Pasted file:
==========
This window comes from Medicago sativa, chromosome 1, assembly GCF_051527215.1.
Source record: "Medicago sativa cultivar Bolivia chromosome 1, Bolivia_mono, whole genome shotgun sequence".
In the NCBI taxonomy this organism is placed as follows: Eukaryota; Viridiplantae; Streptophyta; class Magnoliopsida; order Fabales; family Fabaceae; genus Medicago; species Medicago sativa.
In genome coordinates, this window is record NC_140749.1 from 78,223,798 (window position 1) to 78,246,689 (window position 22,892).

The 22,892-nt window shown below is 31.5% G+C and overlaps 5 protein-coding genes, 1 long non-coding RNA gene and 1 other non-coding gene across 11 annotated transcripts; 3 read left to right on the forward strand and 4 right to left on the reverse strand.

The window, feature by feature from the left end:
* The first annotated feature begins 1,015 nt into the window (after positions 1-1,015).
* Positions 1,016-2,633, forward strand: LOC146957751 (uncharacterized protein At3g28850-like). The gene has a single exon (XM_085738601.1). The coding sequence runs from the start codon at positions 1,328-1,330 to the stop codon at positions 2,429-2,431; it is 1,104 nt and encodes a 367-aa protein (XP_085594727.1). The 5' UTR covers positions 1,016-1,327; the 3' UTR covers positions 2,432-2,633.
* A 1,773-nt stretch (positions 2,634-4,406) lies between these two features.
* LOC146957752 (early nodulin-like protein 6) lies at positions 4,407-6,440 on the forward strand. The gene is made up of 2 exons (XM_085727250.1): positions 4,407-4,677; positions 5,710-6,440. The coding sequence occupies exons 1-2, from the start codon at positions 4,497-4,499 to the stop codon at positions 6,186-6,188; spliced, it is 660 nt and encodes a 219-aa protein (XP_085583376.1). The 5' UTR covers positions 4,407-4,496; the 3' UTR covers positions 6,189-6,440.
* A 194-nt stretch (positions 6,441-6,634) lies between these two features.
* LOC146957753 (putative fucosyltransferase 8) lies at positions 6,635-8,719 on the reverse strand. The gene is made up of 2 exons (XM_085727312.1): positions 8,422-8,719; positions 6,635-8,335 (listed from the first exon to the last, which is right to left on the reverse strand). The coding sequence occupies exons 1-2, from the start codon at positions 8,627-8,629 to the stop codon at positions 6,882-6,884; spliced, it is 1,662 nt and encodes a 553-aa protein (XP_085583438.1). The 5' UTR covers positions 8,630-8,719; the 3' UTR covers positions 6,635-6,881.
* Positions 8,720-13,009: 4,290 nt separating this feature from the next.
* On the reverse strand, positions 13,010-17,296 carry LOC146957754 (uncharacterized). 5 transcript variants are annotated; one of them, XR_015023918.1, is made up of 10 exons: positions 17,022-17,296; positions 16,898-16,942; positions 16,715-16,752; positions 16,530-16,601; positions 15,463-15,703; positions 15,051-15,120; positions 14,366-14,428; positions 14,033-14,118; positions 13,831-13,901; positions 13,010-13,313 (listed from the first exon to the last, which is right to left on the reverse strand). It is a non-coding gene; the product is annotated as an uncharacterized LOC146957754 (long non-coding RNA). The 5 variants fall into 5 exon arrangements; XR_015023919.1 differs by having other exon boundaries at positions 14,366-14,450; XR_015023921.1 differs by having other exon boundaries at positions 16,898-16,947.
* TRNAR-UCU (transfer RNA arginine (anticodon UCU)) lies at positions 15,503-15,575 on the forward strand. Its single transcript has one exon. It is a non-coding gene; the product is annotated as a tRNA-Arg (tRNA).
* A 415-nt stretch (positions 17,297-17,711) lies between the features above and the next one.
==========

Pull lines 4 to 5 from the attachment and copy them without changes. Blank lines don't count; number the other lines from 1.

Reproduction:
In genome coordinates, this window is record NC_140749.1 from 78,223,798 (window position 1) to 78,246,689 (window position 22,892).

The 22,892-nt window shown below is 31.5% G+C and overlaps 5 protein-coding genes, 1 long non-coding RNA gene and 1 other non-coding gene across 11 annotated transcripts; 3 read left to right on the forward strand and 4 right to left on the reverse strand.